“This is the kind of relationship mothers and daughters dream of but most never have.”
Get thy fine body out to see Mamma Mia while it’s still on the big screen or rent it as soon as you can! I’ve seen it twice: once with my youngest daughter, and once with Lady Diane, my CEO of Everything. This movie is an archetypal anthem to the joyful energy of the baby boom generation! (This is classic Pluto in Leo, for those of you who understand astrology.) Mamma Mia the movie is based on the Broadway musical, whose storyline was created around the music of ABBA. Although the movie is funny and fluffy, there’s a lot to think about in the plot.
Donna (played by Meryl Streep) has been running an old inn on a Greek Island single-handedly for years, and the inn is falling down around her. Donna has soldiered on as the single mother of Sophie (Amanda Seyfried), who is about to be married. Sophie has never known who her father is, but, finding her mother’s diary, she figures it must be one of three men. She surreptitiously invites these men to her wedding, certain she will recognize her father when she sees him. The movie begins with guests arriving on the island for the wedding—with the mother-of the bride none the wiser about the impending arrival of her three former lovers, one of whom is the father of her child. Let the games and fun begin!
The screenplay is brought to life by the lively ABBA soundtrack all set against the most breathtaking scenery. (I’ve always wanted to visit the Greek Islands by boat. And this piqued that desire—big time!) By the way, I care not a whit that this film got some pretty tacky reviews. I listened to one bad review on The Early Show on CBS the day after seeing the film. The critic panned everything about it, including the glorious Meryl Streep. Will someone please don a pink feather boa and rescue that man before he has a heart attack from lack of joy? Now that I’ve vented, let me continue. The entire cast sang all their own material, including Pierce Brosnan and one of my favorite men on the planet, Colin Firth. They all did a spectacular job. (And I saw the original cast on Broadway so it’s not like I don’t know what professionals look and sound like!)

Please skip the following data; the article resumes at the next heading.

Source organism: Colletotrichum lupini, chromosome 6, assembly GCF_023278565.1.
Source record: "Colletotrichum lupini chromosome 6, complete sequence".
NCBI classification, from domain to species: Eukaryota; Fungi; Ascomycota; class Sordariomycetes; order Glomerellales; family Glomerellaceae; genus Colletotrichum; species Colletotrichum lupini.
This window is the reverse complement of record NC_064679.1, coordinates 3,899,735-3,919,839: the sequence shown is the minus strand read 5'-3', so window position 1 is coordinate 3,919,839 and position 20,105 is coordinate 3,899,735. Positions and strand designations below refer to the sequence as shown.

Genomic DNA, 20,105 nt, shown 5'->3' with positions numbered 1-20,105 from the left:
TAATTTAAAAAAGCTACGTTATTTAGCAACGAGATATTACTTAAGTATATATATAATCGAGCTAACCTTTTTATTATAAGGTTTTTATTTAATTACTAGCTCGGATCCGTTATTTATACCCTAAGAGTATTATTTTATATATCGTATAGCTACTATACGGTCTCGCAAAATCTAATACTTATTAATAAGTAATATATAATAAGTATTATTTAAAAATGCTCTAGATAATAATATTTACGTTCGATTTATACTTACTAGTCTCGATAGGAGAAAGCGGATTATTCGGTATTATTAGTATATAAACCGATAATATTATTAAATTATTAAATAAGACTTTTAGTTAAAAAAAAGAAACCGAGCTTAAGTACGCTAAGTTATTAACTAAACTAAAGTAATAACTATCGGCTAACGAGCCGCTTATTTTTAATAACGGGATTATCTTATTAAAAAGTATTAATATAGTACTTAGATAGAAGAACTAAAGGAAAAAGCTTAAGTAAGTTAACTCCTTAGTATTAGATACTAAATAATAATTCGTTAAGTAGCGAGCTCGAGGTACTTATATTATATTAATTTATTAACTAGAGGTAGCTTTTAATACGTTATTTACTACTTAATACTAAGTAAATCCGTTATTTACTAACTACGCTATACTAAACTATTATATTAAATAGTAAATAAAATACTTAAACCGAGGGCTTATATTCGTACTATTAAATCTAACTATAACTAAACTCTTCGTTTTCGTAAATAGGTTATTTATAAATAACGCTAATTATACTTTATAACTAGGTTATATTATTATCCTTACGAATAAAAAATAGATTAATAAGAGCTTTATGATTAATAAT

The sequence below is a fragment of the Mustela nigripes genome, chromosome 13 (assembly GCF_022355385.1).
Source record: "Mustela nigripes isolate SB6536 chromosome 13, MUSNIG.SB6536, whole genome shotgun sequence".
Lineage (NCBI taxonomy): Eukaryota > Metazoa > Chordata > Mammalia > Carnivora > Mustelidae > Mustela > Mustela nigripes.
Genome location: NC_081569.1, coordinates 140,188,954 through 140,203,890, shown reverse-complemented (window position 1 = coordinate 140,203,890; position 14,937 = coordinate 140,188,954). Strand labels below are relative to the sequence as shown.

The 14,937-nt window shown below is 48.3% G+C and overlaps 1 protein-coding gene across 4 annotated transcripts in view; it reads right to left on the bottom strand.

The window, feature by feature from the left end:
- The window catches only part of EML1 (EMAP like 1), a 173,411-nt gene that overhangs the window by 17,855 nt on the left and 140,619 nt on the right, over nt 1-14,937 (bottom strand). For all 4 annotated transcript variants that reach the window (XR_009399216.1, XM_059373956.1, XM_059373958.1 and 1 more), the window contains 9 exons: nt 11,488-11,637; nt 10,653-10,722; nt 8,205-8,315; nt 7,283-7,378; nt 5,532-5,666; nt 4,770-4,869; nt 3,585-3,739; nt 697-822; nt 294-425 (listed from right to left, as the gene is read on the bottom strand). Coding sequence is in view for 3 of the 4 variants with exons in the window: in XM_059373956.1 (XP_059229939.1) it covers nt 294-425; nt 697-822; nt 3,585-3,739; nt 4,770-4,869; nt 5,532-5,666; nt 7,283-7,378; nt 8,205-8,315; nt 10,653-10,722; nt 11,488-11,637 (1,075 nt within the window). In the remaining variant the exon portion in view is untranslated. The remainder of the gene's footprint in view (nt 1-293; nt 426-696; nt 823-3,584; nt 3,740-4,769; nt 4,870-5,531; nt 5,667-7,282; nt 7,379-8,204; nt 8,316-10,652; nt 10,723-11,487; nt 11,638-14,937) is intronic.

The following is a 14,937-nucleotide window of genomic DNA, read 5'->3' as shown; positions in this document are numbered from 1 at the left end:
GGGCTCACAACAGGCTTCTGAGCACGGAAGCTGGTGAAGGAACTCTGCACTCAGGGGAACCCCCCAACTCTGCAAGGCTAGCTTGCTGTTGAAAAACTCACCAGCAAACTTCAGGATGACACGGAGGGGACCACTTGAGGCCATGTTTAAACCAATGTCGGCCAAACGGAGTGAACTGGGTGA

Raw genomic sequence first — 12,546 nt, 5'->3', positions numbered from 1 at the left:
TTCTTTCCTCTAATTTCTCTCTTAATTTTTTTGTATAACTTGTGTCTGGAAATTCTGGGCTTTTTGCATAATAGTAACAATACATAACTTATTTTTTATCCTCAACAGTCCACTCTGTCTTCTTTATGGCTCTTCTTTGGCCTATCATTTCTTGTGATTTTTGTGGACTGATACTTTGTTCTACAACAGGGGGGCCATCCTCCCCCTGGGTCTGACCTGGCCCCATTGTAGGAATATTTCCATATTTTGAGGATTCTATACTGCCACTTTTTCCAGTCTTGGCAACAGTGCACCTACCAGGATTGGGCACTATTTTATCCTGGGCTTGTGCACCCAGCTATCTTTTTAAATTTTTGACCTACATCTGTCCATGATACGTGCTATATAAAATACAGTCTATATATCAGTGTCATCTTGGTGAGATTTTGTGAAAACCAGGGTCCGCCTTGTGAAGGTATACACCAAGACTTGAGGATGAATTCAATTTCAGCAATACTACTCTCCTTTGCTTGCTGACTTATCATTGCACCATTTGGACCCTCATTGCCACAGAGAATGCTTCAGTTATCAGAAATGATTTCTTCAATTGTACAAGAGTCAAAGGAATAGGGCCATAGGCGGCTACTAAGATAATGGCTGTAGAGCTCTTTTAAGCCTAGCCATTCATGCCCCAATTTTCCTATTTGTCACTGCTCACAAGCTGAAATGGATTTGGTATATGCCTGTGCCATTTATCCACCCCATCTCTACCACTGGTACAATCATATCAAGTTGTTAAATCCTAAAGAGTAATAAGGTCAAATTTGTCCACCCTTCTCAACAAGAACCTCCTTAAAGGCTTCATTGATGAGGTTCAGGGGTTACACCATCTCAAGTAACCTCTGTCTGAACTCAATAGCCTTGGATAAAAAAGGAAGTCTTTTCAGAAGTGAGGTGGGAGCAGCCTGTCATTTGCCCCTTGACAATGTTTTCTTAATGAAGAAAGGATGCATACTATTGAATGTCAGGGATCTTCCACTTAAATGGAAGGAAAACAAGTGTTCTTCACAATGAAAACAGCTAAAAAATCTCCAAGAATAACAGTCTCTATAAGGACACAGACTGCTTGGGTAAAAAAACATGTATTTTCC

There are two musical numbers in the show that were particularly moving to me. One is Dancing Queen when Donna’s girlfriends are trying to console her by reminding her of their old life together as performers in the ’70s. Before long, all the women at the Inn, all of whom have been working tirelessly to prepare for the wedding, end up dancing down to the dock—with the native Greek women dropping their burdens to join them. I felt as though this was symbolic of the energy of feminine joy and pleasure that is at the forefront of my generation’s next revolution!
The second scene is one of the yummiest mother-daughter love fests I’ve ever seen. Donna is helping her daughter Sophie get dressed for her wedding. At one point, Donna cradles Sophie in her lap while she paints Sophie’s nails. I was so moved by the tenderness of this scene, I actually experienced chest pain. This is the kind of relationship mothers and daughters dream of but most never have. I’m going to do everything in my power to have this with my own girls.
When Mamma Mia starts, you think Sophie will find her father and finally understand who she is before she gets married. Ultimately, the movie isn’t about the bride but rather about a glorious, beautiful, midlife “dancing queen” and the power and beauty of female friendships. Without giving away too much, it ends with both lovely women realizing what they want most in life and allowing themselves to have it. A close friend put it this way, “Mamma Mia is a multi-sensory, pleasure-filled movie! As a mom who devoted most of my life to raising a child, I could rejoice with Donna when she allowed herself to receive love and pleasure for the first time in decades.” I couldn’t have said it better myself!